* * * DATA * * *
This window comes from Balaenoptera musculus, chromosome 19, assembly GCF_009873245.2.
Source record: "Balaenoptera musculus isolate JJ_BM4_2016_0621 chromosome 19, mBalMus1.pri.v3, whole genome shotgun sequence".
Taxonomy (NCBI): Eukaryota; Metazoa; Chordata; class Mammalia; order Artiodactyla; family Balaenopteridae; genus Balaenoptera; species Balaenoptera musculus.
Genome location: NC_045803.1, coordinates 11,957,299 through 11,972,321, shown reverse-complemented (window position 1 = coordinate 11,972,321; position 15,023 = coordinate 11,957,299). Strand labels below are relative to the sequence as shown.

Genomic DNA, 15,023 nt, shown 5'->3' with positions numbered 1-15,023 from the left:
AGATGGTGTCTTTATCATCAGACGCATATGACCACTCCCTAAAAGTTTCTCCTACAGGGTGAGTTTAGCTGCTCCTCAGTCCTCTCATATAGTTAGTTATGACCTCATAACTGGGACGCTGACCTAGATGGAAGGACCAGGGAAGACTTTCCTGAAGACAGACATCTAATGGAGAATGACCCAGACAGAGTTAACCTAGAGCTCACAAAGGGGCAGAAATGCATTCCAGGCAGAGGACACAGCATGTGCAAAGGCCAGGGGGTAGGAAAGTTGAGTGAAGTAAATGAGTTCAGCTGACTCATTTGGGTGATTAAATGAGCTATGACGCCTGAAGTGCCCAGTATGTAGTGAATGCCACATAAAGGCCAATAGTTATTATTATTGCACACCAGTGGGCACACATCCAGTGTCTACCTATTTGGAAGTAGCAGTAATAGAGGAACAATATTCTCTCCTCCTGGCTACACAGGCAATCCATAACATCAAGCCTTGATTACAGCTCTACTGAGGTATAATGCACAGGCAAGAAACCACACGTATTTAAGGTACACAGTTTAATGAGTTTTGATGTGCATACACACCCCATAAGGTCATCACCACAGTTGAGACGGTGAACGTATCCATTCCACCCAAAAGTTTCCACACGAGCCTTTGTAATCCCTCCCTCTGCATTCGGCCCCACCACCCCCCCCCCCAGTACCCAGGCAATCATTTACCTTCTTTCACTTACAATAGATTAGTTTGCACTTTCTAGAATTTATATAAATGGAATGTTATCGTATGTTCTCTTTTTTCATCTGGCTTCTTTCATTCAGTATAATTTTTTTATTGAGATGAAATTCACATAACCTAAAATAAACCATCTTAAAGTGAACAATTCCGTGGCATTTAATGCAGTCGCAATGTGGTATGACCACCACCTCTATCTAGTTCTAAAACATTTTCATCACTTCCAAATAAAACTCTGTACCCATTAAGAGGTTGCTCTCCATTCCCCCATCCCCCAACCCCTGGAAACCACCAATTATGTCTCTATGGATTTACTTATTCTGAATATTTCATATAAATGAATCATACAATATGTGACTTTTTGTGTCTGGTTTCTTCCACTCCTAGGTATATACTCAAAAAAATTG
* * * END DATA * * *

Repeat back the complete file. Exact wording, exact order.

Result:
This window comes from Balaenoptera musculus, chromosome 19, assembly GCF_009873245.2.
Source record: "Balaenoptera musculus isolate JJ_BM4_2016_0621 chromosome 19, mBalMus1.pri.v3, whole genome shotgun sequence".
Taxonomy (NCBI): Eukaryota; Metazoa; Chordata; class Mammalia; order Artiodactyla; family Balaenopteridae; genus Balaenoptera; species Balaenoptera musculus.
Genome location: NC_045803.1, coordinates 11,957,299 through 11,972,321, shown reverse-complemented (window position 1 = coordinate 11,972,321; position 15,023 = coordinate 11,957,299). Strand labels below are relative to the sequence as shown.

Genomic DNA, 15,023 nt, shown 5'->3' with positions numbered 1-15,023 from the left:
AGATGGTGTCTTTATCATCAGACGCATATGACCACTCCCTAAAAGTTTCTCCTACAGGGTGAGTTTAGCTGCTCCTCAGTCCTCTCATATAGTTAGTTATGACCTCATAACTGGGACGCTGACCTAGATGGAAGGACCAGGGAAGACTTTCCTGAAGACAGACATCTAATGGAGAATGACCCAGACAGAGTTAACCTAGAGCTCACAAAGGGGCAGAAATGCATTCCAGGCAGAGGACACAGCATGTGCAAAGGCCAGGGGGTAGGAAAGTTGAGTGAAGTAAATGAGTTCAGCTGACTCATTTGGGTGATTAAATGAGCTATGACGCCTGAAGTGCCCAGTATGTAGTGAATGCCACATAAAGGCCAATAGTTATTATTATTGCACACCAGTGGGCACACATCCAGTGTCTACCTATTTGGAAGTAGCAGTAATAGAGGAACAATATTCTCTCCTCCTGGCTACACAGGCAATCCATAACATCAAGCCTTGATTACAGCTCTACTGAGGTATAATGCACAGGCAAGAAACCACACGTATTTAAGGTACACAGTTTAATGAGTTTTGATGTGCATACACACCCCATAAGGTCATCACCACAGTTGAGACGGTGAACGTATCCATTCCACCCAAAAGTTTCCACACGAGCCTTTGTAATCCCTCCCTCTGCATTCGGCCCCACCACCCCCCCCCCCAGTACCCAGGCAATCATTTACCTTCTTTCACTTACAATAGATTAGTTTGCACTTTCTAGAATTTATATAAATGGAATGTTATCGTATGTTCTCTTTTTTCATCTGGCTTCTTTCATTCAGTATAATTTTTTTATTGAGATGAAATTCACATAACCTAAAATAAACCATCTTAAAGTGAACAATTCCGTGGCATTTAATGCAGTCGCAATGTGGTATGACCACCACCTCTATCTAGTTCTAAAACATTTTCATCACTTCCAAATAAAACTCTGTACCCATTAAGAGGTTGCTCTCCATTCCCCCATCCCCCAACCCCTGGAAACCACCAATTATGTCTCTATGGATTTACTTATTCTGAATATTTCATATAAATGAATCATACAATATGTGACTTTTTGTGTCTGGTTTCTTCCACTCCTAGGTATATACTCAAAAAAATTG